In the morning of May 1 war correspondents counted dozens of flags raised there. Who was the first to do that? This is still being disputed. The Third Shock Army's command ruled that those were Sgts Mikhail Yegorov and Meliton Kantariya. Both were cited for the title of Hero of the Soviet Union, but they did not get it in 1945. Misguided by false reports, the Military Council of the First Byelorussian Front did not endorse the citation. Both men were honored with this distinction only on the first anniversary of V-Day in May 1946. Other heroes who stormed the Reichstag merited this title, too.
Meanwhile the condition of the besieged Berlin garrison and civilians became desperate. In the afternoon of April 30 Adolf Hitler committed suicide, appointing in his will Gross-admiral Karl Donitz his successor as German president and commander-in-chief. In his order to troops on May 1 and radio address Donitz stressed his resolve to keep up the fight against Bolshevism to save German troops and population from destruction and enslavement. His government would continue the hostilities in the west should the Allies interfere with the struggle on the Eastern Front.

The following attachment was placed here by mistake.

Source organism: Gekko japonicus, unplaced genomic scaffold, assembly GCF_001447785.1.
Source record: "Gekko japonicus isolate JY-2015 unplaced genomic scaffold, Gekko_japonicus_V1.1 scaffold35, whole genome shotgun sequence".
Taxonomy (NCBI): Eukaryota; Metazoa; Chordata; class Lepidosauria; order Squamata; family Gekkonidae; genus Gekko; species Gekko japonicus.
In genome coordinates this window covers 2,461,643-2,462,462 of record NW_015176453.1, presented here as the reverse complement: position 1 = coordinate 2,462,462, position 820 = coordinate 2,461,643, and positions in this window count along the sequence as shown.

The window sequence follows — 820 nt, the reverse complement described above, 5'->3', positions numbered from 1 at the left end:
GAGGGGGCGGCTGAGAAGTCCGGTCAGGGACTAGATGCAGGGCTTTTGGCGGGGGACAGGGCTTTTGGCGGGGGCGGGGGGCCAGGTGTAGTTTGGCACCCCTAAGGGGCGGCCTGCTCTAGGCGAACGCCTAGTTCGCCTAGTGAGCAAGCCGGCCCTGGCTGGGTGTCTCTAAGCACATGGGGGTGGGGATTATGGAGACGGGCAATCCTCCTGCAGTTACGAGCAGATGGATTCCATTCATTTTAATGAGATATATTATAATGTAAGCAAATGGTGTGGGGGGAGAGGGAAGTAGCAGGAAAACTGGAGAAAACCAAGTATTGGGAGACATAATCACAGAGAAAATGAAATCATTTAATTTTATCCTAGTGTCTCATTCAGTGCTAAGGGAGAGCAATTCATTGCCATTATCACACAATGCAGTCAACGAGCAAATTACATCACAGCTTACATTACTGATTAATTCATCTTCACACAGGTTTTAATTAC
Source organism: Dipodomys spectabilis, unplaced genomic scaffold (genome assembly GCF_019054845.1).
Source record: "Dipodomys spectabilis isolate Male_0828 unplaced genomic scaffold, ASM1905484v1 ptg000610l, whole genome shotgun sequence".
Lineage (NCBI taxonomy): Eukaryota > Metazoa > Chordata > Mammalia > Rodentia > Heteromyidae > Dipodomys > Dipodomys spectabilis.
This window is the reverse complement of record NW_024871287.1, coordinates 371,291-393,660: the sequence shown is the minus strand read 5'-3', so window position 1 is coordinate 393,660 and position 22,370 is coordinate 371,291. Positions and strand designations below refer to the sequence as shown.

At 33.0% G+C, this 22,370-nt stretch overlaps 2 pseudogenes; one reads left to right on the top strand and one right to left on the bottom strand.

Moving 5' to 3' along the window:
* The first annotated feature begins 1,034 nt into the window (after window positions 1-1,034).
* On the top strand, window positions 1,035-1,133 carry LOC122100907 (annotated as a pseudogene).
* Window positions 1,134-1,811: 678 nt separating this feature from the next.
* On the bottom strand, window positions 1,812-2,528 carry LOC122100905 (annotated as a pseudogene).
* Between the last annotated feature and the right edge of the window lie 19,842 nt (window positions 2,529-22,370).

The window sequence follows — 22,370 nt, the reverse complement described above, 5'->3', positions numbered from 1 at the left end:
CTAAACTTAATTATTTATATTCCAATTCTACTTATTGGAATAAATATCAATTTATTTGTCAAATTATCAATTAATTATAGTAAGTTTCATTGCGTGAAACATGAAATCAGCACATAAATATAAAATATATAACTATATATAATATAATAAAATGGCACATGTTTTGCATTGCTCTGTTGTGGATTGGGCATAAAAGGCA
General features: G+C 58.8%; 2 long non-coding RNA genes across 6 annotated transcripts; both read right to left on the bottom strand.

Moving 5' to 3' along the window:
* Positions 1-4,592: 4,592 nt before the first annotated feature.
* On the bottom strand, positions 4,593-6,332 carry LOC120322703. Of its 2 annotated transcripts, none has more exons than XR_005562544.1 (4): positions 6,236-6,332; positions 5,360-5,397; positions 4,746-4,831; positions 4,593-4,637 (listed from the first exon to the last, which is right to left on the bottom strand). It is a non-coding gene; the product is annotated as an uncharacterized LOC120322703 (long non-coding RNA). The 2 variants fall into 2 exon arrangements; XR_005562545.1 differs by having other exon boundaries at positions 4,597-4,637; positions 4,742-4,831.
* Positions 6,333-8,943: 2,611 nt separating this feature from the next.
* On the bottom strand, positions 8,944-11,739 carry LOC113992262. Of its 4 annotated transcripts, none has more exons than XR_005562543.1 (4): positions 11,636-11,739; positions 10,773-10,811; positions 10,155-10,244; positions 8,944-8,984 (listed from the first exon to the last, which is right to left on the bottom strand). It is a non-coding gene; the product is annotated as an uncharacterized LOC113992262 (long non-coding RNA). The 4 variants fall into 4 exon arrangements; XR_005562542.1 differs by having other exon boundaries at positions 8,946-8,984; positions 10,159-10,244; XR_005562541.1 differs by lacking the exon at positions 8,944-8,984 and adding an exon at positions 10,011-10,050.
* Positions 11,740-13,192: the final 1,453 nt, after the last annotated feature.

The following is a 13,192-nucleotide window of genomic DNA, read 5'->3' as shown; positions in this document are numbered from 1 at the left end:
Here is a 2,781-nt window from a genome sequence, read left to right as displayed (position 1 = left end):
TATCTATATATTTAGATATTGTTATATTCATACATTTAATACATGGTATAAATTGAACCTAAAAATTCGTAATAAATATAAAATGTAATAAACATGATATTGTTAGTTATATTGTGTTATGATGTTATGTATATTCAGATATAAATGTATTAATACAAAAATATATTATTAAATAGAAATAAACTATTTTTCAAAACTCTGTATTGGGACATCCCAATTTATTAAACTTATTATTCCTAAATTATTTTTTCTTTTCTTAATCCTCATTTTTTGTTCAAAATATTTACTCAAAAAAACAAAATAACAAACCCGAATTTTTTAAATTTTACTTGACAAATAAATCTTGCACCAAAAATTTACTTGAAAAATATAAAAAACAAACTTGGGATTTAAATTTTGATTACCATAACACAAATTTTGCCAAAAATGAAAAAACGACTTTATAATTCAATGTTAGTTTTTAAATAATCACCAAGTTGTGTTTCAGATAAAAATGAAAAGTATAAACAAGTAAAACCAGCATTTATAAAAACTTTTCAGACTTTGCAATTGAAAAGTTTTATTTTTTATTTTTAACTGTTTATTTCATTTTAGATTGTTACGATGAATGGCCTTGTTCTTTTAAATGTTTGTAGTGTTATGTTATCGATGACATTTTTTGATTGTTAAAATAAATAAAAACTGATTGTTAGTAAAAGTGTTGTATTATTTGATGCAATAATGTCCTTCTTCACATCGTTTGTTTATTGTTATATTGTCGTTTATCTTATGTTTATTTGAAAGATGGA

On May 2 the Berlin garrison surrendered after the heavy assault of May 1. Gen. Weidling issued the capitulation order. And by the close of May 7 the armies of the three Soviet fronts linked up with the Allies along the entire line agreed upon beforehand.
They did it without any clashes or incidents on which the new German leadership headed by Karl Donitz had been reckoning.
In the early hours of May 9 the Wehrrnacht representatives signed an Unconditional Surrender Act. A long-awaited V-Day came, hailed by the people all over the world.